Smoking rates reduce with surgeon-led intervention

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24 September 2018

Surgeon-led intervention, including counselling, referral to the QuitLine as well as behavioural and nicotine replacement therapy (NRT), can reduce smoking rates by up to 30 per cent according to research outlined in the latest issue of the Australia and New Zealand Journal of Surgery (ANZJS), the peer-review publication of the Royal Australasian College of Surgeons (RACS).

Professor Robert Fitridge, FRACS and Dr Catherine Gibb, FRACP of the Royal Adelaide and the Queen Elizabeth Hospitals report that despite world-wide understanding of the harm caused by smoking and the message to 'quit' not being a surpise, patients are more likely to remember the advice given prior to surgery.

According to Fitiridge and Gibb, smoking cessation for at least four weeks before surgery can reduce the incidence of post-operative pulmonary (lung) complications and wound healing problems, but even briefer periods of abstinence may still be as effective.

"There are chronic illnesses associated with smoking that also increase the risk of poor surgical outcomes, such as underlying respiratory and vascular disease. Elective surgery may not even be offered to active smokers because of the risk of adverse outcomes.

"The benefits in terms of reducing post-operative complications can be seen however, within two weeks of stopping smoking," the researchers said.

Different approaches to surgeon-led intervention may be required for different types of smokers. In those unwilling to take part in therapy, a discussion alone may be enough to prompt reflection on smoking behaviour, but in patients more willing to actively contemplate 'quitting', referral to the QuitLine and provision of NRT would be an appropriate option.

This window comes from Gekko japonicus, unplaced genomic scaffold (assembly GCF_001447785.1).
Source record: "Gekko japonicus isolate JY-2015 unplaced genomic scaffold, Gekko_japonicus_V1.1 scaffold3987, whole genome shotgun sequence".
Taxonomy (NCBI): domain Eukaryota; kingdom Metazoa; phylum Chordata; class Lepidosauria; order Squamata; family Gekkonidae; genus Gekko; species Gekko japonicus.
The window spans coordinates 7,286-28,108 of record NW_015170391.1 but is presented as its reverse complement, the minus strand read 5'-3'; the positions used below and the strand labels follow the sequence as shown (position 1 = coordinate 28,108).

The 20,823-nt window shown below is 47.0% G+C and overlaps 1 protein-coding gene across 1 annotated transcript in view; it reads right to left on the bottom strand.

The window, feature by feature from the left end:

The challenge for surgeons now is to bring the public health understanding of the benefits of stopping smoking into individual patient care. Barriers in the past have included a lack of time but Fitiridge and Gibb suggest that advising of the importance of smoking cessation should be a core surgical competency and that this is a potential area for improvement in terms of education and support.

"There is no wrong time to stop smoking prior to surgery," the researchers said.

Read the full article here

The ANZ Journal of Surgery, published by Wiley-Blackwell, is the pre-eminent surgical journal published in Australia, New Zealand and the South-East Asian region for the Royal Australasian College of Surgeons. The Journal is dedicated to the promotion of outstanding surgical practice, and research of contemporary and international interest.

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